Kusen
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Monday, 20 November 2017 22:20


My first teacher, Nancy Amphoux, asked her teacher - “How should I practice Zazen?”

Her teacher replied - “You should practice Zazen eternally.”

She said that she thought at first that what he meant was that she should practice Zazen for the rest of her life.

To practice eternally, it's as if we are the ground on which all beings and all moments walk

Or the space within which all beings and all moments live.




 

Last Updated on Monday, 20 November 2017 22:21
 
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Thursday, 16 November 2017 11:33


Master Dogen asked "If the cart is stuck, do we beat the horse, or beat the cart?"

Almost all meditation teachers would say the horse, the mind. Surely that is the point of meditation? To empty and purify the mind.

But Dogen said that we should beat (give attention to) the cart, the body. How so?

Zazen is the way of liberation through the body. Not the body as thought. Not the body as object, but the body as it actually is. Because that body, completely alive, is already part of the body of the universe, completely alive.


 

Last Updated on Thursday, 16 November 2017 11:36
 
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Thursday, 16 November 2017 11:29

 

Taigen Dan Leighton described the various aspects of our practice as ritual enactment and expression.

It isn't moving slowly towards the Buddha, a speck in the ghost cave of the future. It is the living activity of Buddha now. It isn't forming the thought of gratitude, and then giving form to that thought in the symbolism of bowing. No.

Awake-awareness, compassion, gratitude, generosity: they are not qualities of the self. They are pillars holding up the roof of the world.

 

 

 

Last Updated on Thursday, 16 November 2017 11:32
 
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Wednesday, 08 November 2017 11:46


The three treasures are Buddha, Dharma, Sangha.

Towards the end of his life, the Buddha said to his disciples "My true body is my teachings"

Out of this arose the idea of the dharmakaya, the Universal Body of the Buddha, and then, later, the Bliss Body. As 'buddha' inflated, 'sangha' shrunk.

But there's another way to look at it.

The Buddha's teachings weren't written down in his lifetime. They were held in the bodies and minds of the disciples who heard them. They were brought out by those disciples. That's where the teachings arose. Without a sangha, there would have been no dharma. That's where the teachings were embodied. And from there, outward, to everywhere.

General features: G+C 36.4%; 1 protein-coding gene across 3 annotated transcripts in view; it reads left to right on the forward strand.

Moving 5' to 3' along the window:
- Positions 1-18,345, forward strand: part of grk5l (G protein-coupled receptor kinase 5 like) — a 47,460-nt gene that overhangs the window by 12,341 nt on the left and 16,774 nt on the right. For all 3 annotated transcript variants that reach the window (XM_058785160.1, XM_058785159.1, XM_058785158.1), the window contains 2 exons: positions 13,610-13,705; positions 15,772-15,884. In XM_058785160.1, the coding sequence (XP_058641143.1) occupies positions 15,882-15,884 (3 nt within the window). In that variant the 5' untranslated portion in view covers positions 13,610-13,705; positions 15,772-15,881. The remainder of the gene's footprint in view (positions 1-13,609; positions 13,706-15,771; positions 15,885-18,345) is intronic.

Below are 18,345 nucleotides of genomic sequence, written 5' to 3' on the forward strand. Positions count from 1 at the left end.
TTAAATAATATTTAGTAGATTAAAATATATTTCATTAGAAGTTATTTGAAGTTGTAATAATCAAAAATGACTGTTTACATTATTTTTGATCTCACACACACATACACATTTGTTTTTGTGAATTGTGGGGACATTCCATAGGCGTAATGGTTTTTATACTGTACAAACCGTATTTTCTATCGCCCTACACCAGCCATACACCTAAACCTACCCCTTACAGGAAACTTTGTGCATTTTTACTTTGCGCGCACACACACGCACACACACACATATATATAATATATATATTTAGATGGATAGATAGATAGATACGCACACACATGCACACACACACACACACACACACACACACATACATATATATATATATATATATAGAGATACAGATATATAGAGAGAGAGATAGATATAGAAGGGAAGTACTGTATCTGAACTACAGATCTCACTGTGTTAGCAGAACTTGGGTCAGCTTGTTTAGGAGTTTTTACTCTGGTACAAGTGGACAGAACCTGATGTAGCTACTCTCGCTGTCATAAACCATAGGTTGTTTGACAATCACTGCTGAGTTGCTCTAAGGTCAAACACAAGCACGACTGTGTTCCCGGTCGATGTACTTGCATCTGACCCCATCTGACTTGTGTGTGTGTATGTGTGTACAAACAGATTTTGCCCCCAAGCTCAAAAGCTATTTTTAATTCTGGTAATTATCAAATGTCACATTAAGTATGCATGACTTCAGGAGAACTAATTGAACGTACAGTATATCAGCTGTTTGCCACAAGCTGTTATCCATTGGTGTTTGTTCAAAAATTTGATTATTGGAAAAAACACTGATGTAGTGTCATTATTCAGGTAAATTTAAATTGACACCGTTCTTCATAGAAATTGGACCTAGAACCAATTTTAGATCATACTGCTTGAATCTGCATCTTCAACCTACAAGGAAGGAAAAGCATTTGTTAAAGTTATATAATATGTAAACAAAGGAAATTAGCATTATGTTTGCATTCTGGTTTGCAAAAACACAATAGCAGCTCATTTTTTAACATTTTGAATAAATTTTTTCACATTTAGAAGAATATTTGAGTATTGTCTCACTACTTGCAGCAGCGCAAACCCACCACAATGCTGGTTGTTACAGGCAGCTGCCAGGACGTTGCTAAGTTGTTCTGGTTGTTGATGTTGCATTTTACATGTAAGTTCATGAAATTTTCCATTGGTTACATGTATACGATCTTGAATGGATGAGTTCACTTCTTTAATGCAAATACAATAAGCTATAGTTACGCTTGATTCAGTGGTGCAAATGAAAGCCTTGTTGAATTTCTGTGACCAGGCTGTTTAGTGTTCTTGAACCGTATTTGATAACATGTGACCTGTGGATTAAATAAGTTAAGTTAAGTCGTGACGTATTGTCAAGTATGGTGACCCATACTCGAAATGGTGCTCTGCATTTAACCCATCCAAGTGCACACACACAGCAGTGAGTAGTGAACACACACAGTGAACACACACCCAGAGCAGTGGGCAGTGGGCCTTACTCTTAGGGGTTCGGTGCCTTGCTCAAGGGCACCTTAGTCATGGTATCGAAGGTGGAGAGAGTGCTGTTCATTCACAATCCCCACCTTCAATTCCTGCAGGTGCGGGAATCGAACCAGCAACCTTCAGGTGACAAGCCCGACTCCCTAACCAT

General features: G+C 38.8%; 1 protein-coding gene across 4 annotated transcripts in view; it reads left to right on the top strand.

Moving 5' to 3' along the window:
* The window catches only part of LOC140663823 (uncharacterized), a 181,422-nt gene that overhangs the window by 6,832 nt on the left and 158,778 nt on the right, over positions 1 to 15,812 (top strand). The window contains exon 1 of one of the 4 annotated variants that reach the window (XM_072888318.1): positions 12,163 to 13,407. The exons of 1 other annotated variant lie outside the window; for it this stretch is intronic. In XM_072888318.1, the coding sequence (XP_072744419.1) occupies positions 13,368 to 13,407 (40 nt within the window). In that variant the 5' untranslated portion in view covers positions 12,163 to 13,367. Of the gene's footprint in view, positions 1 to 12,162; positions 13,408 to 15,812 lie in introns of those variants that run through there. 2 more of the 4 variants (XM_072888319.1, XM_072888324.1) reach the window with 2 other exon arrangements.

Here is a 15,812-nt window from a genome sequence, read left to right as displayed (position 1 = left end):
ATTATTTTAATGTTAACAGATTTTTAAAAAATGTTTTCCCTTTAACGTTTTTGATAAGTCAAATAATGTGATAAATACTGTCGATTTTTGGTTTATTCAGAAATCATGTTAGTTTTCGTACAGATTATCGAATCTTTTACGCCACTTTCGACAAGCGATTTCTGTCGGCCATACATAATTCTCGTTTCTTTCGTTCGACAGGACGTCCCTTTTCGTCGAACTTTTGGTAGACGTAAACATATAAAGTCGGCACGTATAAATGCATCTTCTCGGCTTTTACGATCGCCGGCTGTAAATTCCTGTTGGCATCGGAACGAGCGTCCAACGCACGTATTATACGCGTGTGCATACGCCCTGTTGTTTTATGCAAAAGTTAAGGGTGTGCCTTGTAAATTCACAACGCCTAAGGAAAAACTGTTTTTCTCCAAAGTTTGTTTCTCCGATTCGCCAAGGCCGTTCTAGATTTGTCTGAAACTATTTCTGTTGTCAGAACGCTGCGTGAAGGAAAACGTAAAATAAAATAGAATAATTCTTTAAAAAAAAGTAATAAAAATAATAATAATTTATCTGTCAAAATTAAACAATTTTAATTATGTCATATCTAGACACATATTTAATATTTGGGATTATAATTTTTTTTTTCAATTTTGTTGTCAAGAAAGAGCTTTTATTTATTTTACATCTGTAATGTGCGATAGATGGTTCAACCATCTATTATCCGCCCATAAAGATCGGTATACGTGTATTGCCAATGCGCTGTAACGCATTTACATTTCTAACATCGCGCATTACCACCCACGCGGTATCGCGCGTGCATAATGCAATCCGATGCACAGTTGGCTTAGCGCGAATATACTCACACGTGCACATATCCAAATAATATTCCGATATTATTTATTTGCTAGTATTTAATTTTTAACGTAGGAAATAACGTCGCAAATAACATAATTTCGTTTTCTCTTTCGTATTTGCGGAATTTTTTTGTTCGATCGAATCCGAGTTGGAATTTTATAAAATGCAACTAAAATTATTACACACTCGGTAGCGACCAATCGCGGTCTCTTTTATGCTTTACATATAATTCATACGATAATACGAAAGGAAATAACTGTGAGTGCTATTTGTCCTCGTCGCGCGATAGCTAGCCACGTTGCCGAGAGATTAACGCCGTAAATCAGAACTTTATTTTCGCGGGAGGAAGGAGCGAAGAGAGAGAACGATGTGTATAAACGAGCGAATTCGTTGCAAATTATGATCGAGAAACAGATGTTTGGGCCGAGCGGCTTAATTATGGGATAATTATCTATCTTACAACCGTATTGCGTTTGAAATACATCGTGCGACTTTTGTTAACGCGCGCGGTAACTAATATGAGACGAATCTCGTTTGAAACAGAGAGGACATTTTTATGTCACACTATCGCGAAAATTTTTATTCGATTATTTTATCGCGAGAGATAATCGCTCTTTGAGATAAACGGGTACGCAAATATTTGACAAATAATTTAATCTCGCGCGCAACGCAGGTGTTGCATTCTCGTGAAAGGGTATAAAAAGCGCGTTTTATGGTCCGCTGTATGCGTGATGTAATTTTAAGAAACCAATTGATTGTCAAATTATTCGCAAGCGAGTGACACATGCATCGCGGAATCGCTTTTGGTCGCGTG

And it is this body - the Sangha body, both mythical and flesh and blood - which keeps giving birth to new buddhas.


 

Last Updated on Wednesday, 08 November 2017 11:47
 
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Tuesday, 07 November 2017 17:58


When she was alive, I often thought Nancy Amphoux, who introduced me to zen, was a terrible teacher. It took me a long time to realise that I was a terrible listener.

When I last saw her, a week before she died, she gave me a bird's feather. She explained that years before, when she'd been driving in France, she saw a fox attacking a bird. She stopped the car and got out. The fox ran away, but the bird was already dead. Some of its feathers were scattered on the road, and Nancy took them, and kept them.

As people came to say goodbye to her, she would tell them the story and give them one of the feathers. As she finished telling the story to me she gave me the last feather and said "There, all gone"

Often in the teachings, an apparently humble thing: a cat, a pillow, a broken ladle, a dead bird, symbolises the alive wholeness of everything, but unless we feel it, our understanding is useless.

I lacked even that understanding. And I didn't ask her who the fox was, either


 

Last Updated on Tuesday, 07 November 2017 17:59
 
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